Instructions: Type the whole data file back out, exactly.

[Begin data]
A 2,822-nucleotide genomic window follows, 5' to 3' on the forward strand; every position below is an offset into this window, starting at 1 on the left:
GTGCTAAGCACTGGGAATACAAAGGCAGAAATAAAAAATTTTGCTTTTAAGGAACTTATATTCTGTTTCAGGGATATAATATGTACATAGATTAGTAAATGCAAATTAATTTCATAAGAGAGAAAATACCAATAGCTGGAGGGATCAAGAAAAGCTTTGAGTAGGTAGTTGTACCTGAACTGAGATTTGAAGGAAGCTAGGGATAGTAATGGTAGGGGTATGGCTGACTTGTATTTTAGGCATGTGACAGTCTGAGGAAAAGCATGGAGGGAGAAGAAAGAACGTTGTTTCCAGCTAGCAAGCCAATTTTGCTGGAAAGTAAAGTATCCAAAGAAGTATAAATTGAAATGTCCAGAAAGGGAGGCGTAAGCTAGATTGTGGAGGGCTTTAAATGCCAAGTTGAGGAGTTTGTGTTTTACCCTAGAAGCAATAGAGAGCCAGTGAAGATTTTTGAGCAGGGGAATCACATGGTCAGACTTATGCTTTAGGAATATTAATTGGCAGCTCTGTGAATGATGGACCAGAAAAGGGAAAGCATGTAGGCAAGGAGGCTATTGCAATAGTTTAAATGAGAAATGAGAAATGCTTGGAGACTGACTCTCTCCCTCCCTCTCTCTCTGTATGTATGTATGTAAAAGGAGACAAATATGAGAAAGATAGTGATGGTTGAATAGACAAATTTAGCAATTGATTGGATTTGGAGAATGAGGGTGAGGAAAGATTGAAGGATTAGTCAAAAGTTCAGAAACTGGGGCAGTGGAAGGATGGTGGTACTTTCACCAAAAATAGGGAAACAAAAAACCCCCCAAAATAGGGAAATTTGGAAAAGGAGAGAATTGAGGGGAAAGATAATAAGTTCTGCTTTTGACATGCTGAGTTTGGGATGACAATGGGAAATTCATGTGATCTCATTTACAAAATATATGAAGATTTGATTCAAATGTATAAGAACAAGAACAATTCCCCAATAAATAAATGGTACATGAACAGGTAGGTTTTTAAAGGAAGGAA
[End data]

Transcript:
A 2,822-nucleotide genomic window follows, 5' to 3' on the forward strand; every position below is an offset into this window, starting at 1 on the left:
GTGCTAAGCACTGGGAATACAAAGGCAGAAATAAAAAATTTTGCTTTTAAGGAACTTATATTCTGTTTCAGGGATATAATATGTACATAGATTAGTAAATGCAAATTAATTTCATAAGAGAGAAAATACCAATAGCTGGAGGGATCAAGAAAAGCTTTGAGTAGGTAGTTGTACCTGAACTGAGATTTGAAGGAAGCTAGGGATAGTAATGGTAGGGGTATGGCTGACTTGTATTTTAGGCATGTGACAGTCTGAGGAAAAGCATGGAGGGAGAAGAAAGAACGTTGTTTCCAGCTAGCAAGCCAATTTTGCTGGAAAGTAAAGTATCCAAAGAAGTATAAATTGAAATGTCCAGAAAGGGAGGCGTAAGCTAGATTGTGGAGGGCTTTAAATGCCAAGTTGAGGAGTTTGTGTTTTACCCTAGAAGCAATAGAGAGCCAGTGAAGATTTTTGAGCAGGGGAATCACATGGTCAGACTTATGCTTTAGGAATATTAATTGGCAGCTCTGTGAATGATGGACCAGAAAAGGGAAAGCATGTAGGCAAGGAGGCTATTGCAATAGTTTAAATGAGAAATGAGAAATGCTTGGAGACTGACTCTCTCCCTCCCTCTCTCTCTGTATGTATGTATGTAAAAGGAGACAAATATGAGAAAGATAGTGATGGTTGAATAGACAAATTTAGCAATTGATTGGATTTGGAGAATGAGGGTGAGGAAAGATTGAAGGATTAGTCAAAAGTTCAGAAACTGGGGCAGTGGAAGGATGGTGGTACTTTCACCAAAAATAGGGAAACAAAAAACCCCCCAAAATAGGGAAATTTGGAAAAGGAGAGAATTGAGGGGAAAGATAATAAGTTCTGCTTTTGACATGCTGAGTTTGGGATGACAATGGGAAATTCATGTGATCTCATTTACAAAATATATGAAGATTTGATTCAAATGTATAAGAACAAGAACAATTCCCCAATAAATAAATGGTACATGAACAGGTAGGTTTTTAAAGGAAGGAA